Image by WikimediaImages from Pixabay

Glass Bottle Exchange

Homestead Creamery returnable milk bottles
This type of milk bottle used to be commonplace. Photo from Homestead Creamery

Historically, the bottled beverage industry used take-back programs during the twentieth century. This system of using returnable glass bottles for milk and soft drinks was better than recycling because it was truly a circular economy system. Bottles were washed and refilled as many as 20-50 times. While a few companies use this system today through a deposit program, like Homestead Creamery (sold at some Kroger’s grocery stores), this system of glass bottle exchange has largely disappeared in the United States. However, you can check Drink Milk In Glass Bottle’s website to see if there are any options in your region.3

Glass Coca-Cola bottles in red carry cases
Remember these? Image by SatyaPrem from Pixabay

Container Deposit Programs

A very successful type of take-back program is the container deposit program. While controversial, they reduce litter and environmental pollution and improve recycling rates. The consumer is charged a deposit fee of 5 or 10 cents per bottle or can. When the consumer returns that item for recycling, they get their deposit money back. This can include glass, plastic, and aluminum bottles and cans. Some call this system a tax, but it is clearly a deposit – when you return the container you get your money back, unlike with taxes.

Soda can with container deposit information engraved.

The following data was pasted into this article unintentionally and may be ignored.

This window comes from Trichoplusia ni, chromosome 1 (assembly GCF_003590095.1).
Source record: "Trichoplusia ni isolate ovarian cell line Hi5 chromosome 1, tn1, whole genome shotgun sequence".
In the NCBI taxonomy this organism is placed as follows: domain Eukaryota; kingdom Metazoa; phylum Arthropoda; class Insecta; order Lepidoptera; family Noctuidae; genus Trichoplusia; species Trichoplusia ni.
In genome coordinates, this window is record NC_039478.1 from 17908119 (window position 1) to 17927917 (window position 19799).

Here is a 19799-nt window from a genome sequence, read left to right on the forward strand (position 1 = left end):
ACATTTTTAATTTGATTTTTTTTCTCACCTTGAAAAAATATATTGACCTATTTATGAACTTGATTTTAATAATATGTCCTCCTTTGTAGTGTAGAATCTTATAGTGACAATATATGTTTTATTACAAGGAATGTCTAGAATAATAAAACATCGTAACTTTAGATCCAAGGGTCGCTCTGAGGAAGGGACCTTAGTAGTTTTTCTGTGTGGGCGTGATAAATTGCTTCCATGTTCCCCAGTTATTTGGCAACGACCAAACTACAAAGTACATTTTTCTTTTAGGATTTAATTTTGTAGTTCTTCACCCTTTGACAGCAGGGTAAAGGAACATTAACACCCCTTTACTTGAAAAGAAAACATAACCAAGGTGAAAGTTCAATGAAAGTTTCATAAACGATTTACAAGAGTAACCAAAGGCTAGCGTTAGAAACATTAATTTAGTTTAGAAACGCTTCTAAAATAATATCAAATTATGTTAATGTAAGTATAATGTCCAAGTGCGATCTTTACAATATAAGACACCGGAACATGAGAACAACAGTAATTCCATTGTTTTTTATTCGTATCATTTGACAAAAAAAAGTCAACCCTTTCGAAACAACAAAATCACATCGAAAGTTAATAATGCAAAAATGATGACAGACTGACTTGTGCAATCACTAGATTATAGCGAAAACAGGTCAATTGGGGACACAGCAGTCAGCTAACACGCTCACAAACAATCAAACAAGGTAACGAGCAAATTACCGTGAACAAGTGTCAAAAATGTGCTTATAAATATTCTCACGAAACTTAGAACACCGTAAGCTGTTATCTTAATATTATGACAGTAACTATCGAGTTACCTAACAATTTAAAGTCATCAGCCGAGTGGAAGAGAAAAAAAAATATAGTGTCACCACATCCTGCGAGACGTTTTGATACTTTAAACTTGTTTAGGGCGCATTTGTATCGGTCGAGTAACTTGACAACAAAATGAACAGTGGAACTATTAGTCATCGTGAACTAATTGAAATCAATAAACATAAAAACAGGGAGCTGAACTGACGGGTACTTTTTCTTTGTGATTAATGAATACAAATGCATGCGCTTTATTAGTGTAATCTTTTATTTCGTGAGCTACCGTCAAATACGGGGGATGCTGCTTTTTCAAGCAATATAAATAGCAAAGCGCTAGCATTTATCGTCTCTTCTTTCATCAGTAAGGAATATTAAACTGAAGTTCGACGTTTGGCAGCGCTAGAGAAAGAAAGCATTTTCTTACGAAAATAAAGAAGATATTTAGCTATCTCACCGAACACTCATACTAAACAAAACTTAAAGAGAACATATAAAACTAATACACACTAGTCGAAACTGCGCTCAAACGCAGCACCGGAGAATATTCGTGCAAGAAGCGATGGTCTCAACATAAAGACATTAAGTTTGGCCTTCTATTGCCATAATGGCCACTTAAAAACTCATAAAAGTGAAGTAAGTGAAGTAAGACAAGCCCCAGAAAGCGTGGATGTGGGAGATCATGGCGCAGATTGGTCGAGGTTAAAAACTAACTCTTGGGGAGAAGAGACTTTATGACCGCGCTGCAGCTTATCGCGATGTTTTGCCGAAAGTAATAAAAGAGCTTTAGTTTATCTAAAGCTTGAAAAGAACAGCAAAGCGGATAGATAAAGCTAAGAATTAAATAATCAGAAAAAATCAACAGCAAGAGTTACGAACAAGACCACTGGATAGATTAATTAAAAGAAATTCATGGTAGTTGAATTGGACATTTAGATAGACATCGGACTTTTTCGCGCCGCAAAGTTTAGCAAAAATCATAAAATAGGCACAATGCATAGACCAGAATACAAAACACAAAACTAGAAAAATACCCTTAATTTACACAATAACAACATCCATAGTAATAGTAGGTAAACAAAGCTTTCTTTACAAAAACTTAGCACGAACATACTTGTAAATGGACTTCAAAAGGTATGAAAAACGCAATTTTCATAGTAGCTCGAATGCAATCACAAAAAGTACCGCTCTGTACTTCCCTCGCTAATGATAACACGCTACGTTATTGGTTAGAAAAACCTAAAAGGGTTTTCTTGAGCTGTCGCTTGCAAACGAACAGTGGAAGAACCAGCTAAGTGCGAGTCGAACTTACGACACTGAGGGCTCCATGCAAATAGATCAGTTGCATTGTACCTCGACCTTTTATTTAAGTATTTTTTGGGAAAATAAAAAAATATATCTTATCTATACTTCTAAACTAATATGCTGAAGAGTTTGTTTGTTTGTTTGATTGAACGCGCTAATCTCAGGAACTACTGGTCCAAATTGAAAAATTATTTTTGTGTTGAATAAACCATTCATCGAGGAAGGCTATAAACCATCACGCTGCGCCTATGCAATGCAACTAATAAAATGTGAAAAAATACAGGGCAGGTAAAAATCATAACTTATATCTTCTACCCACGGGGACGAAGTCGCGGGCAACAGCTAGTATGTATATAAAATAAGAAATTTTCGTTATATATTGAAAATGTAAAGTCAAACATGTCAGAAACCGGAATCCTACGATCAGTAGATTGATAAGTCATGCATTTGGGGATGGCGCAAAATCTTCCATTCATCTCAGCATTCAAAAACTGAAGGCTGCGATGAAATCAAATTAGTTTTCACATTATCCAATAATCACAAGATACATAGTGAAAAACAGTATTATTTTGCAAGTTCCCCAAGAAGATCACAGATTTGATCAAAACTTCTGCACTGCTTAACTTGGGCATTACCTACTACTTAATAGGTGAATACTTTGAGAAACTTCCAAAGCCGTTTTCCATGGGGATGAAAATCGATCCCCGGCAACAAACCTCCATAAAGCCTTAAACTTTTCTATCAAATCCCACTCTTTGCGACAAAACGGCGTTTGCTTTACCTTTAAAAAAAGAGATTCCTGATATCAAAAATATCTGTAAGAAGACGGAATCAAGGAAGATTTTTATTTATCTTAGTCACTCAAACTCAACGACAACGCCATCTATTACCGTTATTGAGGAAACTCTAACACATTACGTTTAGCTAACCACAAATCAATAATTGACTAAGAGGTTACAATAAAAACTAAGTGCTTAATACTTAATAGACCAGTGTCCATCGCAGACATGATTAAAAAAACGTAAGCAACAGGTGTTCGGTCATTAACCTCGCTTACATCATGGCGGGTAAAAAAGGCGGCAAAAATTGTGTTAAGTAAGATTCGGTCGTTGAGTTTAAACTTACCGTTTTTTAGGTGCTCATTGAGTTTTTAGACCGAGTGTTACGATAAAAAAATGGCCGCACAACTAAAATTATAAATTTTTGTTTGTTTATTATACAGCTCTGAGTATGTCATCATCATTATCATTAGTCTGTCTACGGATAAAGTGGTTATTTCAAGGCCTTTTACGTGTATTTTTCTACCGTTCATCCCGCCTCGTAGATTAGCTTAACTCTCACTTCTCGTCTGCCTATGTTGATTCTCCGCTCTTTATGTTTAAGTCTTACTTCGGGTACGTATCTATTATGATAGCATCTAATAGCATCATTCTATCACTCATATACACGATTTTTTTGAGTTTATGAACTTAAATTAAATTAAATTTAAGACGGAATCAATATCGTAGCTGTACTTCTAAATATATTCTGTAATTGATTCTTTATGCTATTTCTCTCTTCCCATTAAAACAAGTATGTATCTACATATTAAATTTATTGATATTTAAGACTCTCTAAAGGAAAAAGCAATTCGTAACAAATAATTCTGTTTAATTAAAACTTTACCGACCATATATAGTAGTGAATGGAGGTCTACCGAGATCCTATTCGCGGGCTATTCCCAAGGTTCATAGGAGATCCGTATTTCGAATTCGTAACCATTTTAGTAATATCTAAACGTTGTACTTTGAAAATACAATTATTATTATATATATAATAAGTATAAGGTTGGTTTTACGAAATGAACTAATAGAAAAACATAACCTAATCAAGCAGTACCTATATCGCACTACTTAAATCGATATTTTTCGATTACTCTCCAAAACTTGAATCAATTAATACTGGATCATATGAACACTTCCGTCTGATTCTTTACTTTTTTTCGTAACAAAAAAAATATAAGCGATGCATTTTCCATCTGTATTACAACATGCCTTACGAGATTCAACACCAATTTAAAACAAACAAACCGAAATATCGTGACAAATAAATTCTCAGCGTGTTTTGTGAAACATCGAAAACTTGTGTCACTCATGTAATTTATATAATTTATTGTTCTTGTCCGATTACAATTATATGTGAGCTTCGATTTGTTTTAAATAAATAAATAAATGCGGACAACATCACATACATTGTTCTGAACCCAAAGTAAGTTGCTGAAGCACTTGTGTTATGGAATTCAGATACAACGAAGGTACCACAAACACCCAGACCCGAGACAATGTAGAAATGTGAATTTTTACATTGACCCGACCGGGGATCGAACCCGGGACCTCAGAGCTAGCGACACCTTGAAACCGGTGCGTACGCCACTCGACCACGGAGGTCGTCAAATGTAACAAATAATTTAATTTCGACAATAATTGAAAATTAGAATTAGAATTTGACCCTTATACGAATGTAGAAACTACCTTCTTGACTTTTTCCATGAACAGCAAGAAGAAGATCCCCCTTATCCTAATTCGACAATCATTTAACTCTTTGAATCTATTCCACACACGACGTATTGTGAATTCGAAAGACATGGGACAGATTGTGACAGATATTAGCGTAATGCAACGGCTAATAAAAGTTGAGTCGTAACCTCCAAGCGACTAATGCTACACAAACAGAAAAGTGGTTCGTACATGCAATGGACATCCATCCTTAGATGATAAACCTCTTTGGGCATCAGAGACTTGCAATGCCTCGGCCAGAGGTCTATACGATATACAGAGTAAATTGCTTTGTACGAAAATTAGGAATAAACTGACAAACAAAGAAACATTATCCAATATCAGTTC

Many cans and bottles feature container deposit information as shown here. Photo by me

Benefits

The Container Recycling Institute (CRI) promotes the bottled beverage deposit system internationally.4 There are so many benefits to this system, as CRI President Susan Collins noted:5

      • Dramatic reductions in litter and marine debris
      • Reductions in energy use and greenhouse gas emissions due to fewer containers that need to be made from virgin materials
      • Additional jobs in recycling
      • More high-quality scrap for manufacturers
      • Extra income for consumers, charities, and community groups

Here’s a great short video from CRI explaining the system:

These systems are not meant to replace curbside recycling, but to supplement them to increase overall recycling. Curbside recycling is still not available to 50% of the American population, and curbside doesn’t address away-from-home consumption. Even where it is available, recycling rates have gradually dropped. “This decline is due in part to the increase in consumption of beverages away from home, and in public places where there are few available collection outlets for recycling. The drop in the recycling rate is also due to the shift away from aluminum to PET, which has a lower recycling rate,” according to Bottled Up: Beverage Container Recycling Stagnates (2000-2010).6